The purpose of theatre productions, I’ve always thought, is to make you question what you know, to ponder what you believe and make adjustments or accept things as they are after you’ve thought about them thoroughly.
Orpheus in Africa, directed by David Kramer and currently running at the Fugard Theatre in Cape Town until 9 January 2016 made me think, sure, and made me question what I know to be true of history but I doubt I’ll be making adjustments to my understanding of historical events anytime soon.
Now in its second Capetonian run, the show brings to life the little known story of Orpheus McAdoo (played by Aubrey Poo), the free born son of a slave, and a graduate from The Hampton Institute in Virginia, USA. He was the first African American impresario to perform in the Cape of Good Hope in the late 1890’s, where he achieved unprecedented success for himself and his Virginia Jubilee Singers.
While the costumes and set design by Birrie Le Roux and Saul Radomsky respectively were incredibly beautiful to look at and the attention to detail for the late 1890s era so meticulously applied, the same cannot be said of the pass law on display here.
The internal passport, an initiative to drive all natives out of the Cape Colony, was first tried out in the country in 1797, but the Native (Urban Areas) Act was only properly enforced post 1923, post British colonization. Kramer has used a historical footnote as his basis for this musical storyline, but as the tale weaves from South Africa to Australia and back again, a lot of the struggle of black and coloured people and the nuances of the time period get lost in translation. More often than not, one could be mistaken for thinking this was a piece about apartheid, which only followed decades later.
That Lynelle Kenned is talented is no longer a question … after seeing what she could do in West Side Story, I’d have expected nothing less from her as a performer and boy, does she deliver as opera singer Mattie Allen in Orpheus! Poo as titular character Orpheus can certainly hold a tune but lacks the necessary chemistry with Kenned to make their unfolding love story believable.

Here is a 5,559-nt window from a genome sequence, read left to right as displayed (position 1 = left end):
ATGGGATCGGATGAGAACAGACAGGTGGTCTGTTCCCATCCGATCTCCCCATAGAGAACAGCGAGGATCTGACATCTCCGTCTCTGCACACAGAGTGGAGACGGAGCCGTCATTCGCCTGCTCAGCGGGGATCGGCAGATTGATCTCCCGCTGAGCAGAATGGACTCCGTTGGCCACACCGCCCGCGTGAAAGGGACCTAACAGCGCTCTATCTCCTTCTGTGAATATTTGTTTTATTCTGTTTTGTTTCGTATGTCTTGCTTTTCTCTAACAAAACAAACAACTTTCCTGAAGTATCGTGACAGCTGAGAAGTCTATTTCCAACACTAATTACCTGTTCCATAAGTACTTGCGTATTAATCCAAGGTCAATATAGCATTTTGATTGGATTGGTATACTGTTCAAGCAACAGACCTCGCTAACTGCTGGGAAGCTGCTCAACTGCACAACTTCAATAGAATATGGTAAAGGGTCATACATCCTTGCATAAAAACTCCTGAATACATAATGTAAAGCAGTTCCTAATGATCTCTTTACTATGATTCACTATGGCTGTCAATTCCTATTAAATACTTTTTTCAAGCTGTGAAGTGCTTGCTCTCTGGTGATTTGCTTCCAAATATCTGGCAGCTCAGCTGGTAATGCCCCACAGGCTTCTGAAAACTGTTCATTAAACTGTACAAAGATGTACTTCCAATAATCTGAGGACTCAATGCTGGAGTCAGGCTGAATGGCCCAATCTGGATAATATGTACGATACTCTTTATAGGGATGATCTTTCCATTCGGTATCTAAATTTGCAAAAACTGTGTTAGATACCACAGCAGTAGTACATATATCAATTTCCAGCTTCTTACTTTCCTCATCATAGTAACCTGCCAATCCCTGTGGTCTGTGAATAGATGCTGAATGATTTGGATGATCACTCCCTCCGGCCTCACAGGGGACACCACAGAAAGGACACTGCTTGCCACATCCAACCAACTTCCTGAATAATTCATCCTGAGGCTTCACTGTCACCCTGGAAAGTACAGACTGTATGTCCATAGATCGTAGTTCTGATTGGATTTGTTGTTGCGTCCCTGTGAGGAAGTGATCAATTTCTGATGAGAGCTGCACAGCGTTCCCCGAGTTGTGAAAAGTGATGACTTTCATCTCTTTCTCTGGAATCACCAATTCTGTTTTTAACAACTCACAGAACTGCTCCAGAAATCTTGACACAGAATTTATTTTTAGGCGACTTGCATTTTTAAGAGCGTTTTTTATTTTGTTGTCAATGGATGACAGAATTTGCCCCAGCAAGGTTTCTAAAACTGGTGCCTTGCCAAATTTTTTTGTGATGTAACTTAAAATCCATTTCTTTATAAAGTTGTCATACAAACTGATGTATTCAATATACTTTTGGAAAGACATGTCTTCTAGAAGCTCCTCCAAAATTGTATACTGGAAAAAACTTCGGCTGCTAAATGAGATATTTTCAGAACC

Gideon Lombard is a true acting magician of note – the way he seamlessly transforms between his three characters is pure magic and I still can’t decide which of them I love most. Probably the bumbling Capetonian J.P. Toerien, husband of one of the women who may have inspired the lyrics of “Sarie Marais” - he was just too awkwardly cute!
Dean Balie, whom I last saw perform in Blood Brothers, is a spectacular performer but his talents are terribly wasted in Orpheus. Yes, casting him as one of the two jesters (the other being comedian Sne Dladla) is for comedic effect and hilarious they were indeed, but Balie deserves better. The minstrels’ send-up was just a tad too demeaning for my liking.
The ensemble cast projects a great energetic spirit, seen vividly in the closing number and had me humming the tune for days afterwards.
Fancy grabbing a bite before the show? I highly recommend grabbing a chicken strips and chips basket (R48), accompanied by a delicious Blue Iris cocktail from the bar!
Orpheus in Africa runs at the Fugard Theatre until 9 January 2016. Tickets are R 110 to R220 and available at Computicket. Don’t miss their great value for money offer - the released seasonal special of four tickets for R400 is available when booking through the theatre box office at +27(0)21 461 4554.